Defending his father’s house: Tim Robbie says Sun Life Stadium, formerly Joe Robbie Stadium, is still Super Bowl-worthy

Tim Robbie is not a neutral observer on the subject, nor could he be expected to be.

Peel away layer upon layer from the marquee on what is now called Sun Life Stadium and you’ll find the words “Joe Robbie Stadium,” so originally named for the founder of the Miami Dolphins who in 1987 ushered South Florida into the facility after constructing it with private money.

The late Joe Robbie, of course, was Tim’s father.

So it’s understandable that Tim Robbie’s ears perk up as criticism reaches a boil over whether Sun Life is up to Super Bowl standards nowadays. Experts agree that Santa Clara, Calif., and Houston are heavy favorites to be awarded the 2016 and 2017 Super Bowls over Miami on Tuesday during NFL meetings in Boston.

“I don’t think anybody can look at that facility and say, ‘Aw, geez, it’s not up to par,’ ” Robbie said. “I think that’s a stretch.”

Robbie, 57, might not be the only one feeling that way. What if Miami is awarded another Super Bowl on the heels of the state legislature failing to approve a referendum that would have allowed Miami-Dade voters to approve public-private funding for $400 million in renovations? Would that undermine the case for improvements?

“They run into a bit of a Catch-22 because they said if you don’t improve the facility, we’re not going to get any Super Bowls in the near future,” said Robbie, who coincidentally is seeking a stadium solution for the North American Soccer League’s Fort Lauderdale Strikers, for whom he serves as managing director of team personnel and stadium development.

“So the flip side of that coin is, well, if you give us Super Bowls, we look like we’re full of crap, so what do they do? Go in there and half-heartedly ask for a Super Bowl and hope that they don’t get it? They’re in a bit of a funny position right now.

“How does it look if they get one? Someone’s going to come out and say, ‘Oh, I guess we didn’t really need those stadium improvements, did we? It was all a big smokescreen.’ More than one person would come out and say that, obviously.”

Robbie said that thanks to stadium enhancements under Wayne Huizenga’s ownership of the Dolphins, especially to the concourses and club level, the stadium “compares favorably” to contemporaries.

“And with the number of Super Bowls and national college football championships that they’ve had there over the years, obviously I’m not the only one that feels that way.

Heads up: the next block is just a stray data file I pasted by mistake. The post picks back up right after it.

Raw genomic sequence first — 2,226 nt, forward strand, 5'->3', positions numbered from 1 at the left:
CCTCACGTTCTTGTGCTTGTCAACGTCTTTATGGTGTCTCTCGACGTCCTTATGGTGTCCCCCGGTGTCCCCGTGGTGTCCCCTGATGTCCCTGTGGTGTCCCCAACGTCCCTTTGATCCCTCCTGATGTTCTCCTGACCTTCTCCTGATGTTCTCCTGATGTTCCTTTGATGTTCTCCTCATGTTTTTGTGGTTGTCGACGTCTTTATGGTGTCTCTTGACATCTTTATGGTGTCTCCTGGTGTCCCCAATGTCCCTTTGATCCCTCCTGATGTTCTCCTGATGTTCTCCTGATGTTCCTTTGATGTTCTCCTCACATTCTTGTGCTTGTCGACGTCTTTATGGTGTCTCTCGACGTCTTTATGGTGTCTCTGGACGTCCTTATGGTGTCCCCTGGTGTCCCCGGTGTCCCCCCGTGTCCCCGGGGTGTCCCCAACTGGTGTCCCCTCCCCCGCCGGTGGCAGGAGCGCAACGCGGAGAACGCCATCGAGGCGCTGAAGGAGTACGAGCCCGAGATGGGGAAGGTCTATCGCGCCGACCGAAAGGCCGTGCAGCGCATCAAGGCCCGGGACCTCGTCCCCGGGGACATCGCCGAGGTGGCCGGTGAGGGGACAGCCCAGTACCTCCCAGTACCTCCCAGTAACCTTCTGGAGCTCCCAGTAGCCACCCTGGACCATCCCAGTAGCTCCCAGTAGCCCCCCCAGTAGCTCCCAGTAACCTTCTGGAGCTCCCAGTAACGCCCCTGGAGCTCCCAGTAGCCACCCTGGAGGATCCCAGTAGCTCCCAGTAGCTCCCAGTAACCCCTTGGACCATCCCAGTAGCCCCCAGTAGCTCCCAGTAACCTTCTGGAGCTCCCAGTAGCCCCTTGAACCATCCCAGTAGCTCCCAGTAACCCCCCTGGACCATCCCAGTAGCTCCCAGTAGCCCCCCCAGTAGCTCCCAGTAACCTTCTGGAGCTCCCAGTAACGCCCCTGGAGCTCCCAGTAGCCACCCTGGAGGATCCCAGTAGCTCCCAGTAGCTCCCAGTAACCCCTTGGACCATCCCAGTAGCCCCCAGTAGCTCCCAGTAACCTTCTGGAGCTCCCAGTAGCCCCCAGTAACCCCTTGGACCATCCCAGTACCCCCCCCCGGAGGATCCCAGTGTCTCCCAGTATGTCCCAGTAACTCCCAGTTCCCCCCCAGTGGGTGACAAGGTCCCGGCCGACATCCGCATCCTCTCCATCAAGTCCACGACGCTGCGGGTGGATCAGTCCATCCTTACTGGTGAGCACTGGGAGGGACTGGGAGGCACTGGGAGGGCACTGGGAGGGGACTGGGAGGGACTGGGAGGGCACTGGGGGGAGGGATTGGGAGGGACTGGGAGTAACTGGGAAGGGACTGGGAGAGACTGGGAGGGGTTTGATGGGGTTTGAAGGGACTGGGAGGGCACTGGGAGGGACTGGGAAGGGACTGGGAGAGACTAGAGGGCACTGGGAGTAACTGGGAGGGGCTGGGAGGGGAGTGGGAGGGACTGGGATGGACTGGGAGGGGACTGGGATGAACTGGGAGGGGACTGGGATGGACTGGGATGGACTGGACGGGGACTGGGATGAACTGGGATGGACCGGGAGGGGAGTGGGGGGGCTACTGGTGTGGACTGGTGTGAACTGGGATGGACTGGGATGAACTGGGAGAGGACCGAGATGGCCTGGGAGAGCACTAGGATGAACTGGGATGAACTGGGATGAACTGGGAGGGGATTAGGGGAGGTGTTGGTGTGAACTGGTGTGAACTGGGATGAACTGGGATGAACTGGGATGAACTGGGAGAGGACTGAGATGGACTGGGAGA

Dolphins CEO Mike Dee said there’s a “zero percent chance” current owner Stephen Ross would move the Dolphins out of South Florida but added it’s impossible to predict subsequent owners’ intentions. Knowing that his father helped launch the franchise in 1966, and seeing it dominate the South Florida sports landscape, Tim Robbie finds a potentially unsettling future to be just that: unsettling.

“The idea of the Dolphins leaving South Florida, I think, is one I can’t even fathom to start with,” he said. “If they leave that facility and go play somewhere else — I wouldn’t anticipate that would happen anytime in my lifetime because there’s no reason to do that. And the team owns the facility, so it seems a bit of a head-scratcher to me.”

Deserting South Florida was a card Joe Robbie didn’t prefer to play even when presented the chance. In a bit of a reversal to today’s climate, in the late 1970s, community leaders wanted a Super Bowl but didn’t want to help pay for a stadium. Robbie wanted a stadium but opposed the Super Bowl bid. Within a few years, Robbie had cleared the way for ground-breaking in Miami Gardens and was back chasing Super Bowls, but in the interim, an interesting offer quietly came his way.

“He was approached by developers in Manhattan to build a stadium in Manhattan and have the Dolphins move there,” Tim Robbie said. “But he didn’t really pursue it.”

Last week, when asked if the Dolphins would ever consider a stadium site in Palm Beach County, Dee said everything is open for discussion.

“Although you’re not centrally located in Palm Beach County in terms of the South Florida population, I wouldn’t see it as something that wouldn’t potentially work,” Robbie said. “So I don’t think it’s beyond the realm of possibility over perhaps a long-term view.”

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